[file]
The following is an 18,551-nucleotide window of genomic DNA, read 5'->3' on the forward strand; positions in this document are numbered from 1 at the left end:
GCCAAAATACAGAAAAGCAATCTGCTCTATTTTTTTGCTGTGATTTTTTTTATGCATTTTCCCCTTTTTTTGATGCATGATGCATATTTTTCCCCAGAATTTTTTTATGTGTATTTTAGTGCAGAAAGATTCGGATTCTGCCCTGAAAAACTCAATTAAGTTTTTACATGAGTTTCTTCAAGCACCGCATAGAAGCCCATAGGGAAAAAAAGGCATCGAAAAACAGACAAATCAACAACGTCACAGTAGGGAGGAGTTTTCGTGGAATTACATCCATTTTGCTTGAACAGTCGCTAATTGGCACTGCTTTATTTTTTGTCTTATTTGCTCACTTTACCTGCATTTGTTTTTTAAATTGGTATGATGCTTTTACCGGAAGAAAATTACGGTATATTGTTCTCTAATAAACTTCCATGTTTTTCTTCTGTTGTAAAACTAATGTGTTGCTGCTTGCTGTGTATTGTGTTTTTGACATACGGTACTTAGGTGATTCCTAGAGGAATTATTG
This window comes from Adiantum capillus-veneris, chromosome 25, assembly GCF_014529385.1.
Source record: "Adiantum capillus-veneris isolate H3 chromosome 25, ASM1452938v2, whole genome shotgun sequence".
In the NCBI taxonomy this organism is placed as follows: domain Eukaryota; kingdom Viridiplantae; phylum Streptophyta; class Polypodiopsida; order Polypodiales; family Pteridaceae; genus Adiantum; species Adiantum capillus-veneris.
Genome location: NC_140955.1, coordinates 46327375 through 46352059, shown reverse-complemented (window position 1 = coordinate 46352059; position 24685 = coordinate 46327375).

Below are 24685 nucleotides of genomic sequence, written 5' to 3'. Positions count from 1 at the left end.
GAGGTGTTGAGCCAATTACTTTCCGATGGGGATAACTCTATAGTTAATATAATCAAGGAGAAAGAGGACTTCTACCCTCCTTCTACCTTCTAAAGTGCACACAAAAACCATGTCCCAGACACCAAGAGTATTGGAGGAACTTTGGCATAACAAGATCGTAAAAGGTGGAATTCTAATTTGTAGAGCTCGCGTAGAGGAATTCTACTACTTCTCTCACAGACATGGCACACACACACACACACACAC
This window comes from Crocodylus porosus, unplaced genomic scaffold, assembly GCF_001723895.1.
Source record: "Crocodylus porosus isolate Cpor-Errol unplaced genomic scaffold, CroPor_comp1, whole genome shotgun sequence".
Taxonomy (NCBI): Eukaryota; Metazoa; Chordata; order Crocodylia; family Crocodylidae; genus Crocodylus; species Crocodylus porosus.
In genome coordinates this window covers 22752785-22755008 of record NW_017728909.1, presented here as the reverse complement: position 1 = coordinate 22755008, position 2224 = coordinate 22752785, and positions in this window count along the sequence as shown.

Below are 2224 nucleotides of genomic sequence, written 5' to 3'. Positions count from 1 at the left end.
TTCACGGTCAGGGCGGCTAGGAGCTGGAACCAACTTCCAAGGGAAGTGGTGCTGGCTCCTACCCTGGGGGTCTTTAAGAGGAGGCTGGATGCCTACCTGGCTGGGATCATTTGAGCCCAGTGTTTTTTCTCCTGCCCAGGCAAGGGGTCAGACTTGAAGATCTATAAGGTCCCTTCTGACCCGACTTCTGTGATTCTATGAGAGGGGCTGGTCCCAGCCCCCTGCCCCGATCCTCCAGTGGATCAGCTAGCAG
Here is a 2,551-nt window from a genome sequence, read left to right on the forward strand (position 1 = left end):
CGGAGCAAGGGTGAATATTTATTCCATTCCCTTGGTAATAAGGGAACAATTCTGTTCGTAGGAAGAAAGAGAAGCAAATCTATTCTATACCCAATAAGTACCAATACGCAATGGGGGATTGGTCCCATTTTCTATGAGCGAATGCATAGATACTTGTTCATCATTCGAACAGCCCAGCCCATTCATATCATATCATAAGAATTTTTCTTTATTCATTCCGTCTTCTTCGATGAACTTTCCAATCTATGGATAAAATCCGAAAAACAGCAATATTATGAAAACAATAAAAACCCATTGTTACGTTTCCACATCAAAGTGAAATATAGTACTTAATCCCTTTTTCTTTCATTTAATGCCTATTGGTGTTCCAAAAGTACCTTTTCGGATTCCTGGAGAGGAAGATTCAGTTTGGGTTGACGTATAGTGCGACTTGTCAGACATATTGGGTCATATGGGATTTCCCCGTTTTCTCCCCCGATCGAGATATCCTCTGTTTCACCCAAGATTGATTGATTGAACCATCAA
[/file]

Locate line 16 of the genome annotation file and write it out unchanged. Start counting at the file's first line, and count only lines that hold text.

CGGAGCAAGGGTGAATATTTATTCCATTCCCTTGGTAATAAGGGAACAATTCTGTTCGTAGGAAGAAAGAGAAGCAAATCTATTCTATACCCAATAAGTACCAATACGCAATGGGGGATTGGTCCCATTTTCTATGAGCGAATGCATAGATACTTGTTCATCATTCGAACAGCCCAGCCCATTCATATCATATCATAAGAATTTTTCTTTATTCATTCCGTCTTCTTCGATGAACTTTCCAATCTATGGATAAAATCCGAAAAACAGCAATATTATGAAAACAATAAAAACCCATTGTTACGTTTCCACATCAAAGTGAAATATAGTACTTAATCCCTTTTTCTTTCATTTAATGCCTATTGGTGTTCCAAAAGTACCTTTTCGGATTCCTGGAGAGGAAGATTCAGTTTGGGTTGACGTATAGTGCGACTTGTCAGACATATTGGGTCATATGGGATTTCCCCGTTTTCTCCCCCGATCGAGATATCCTCTGTTTCACCCAAGATTGATTGATTGAACCATCAA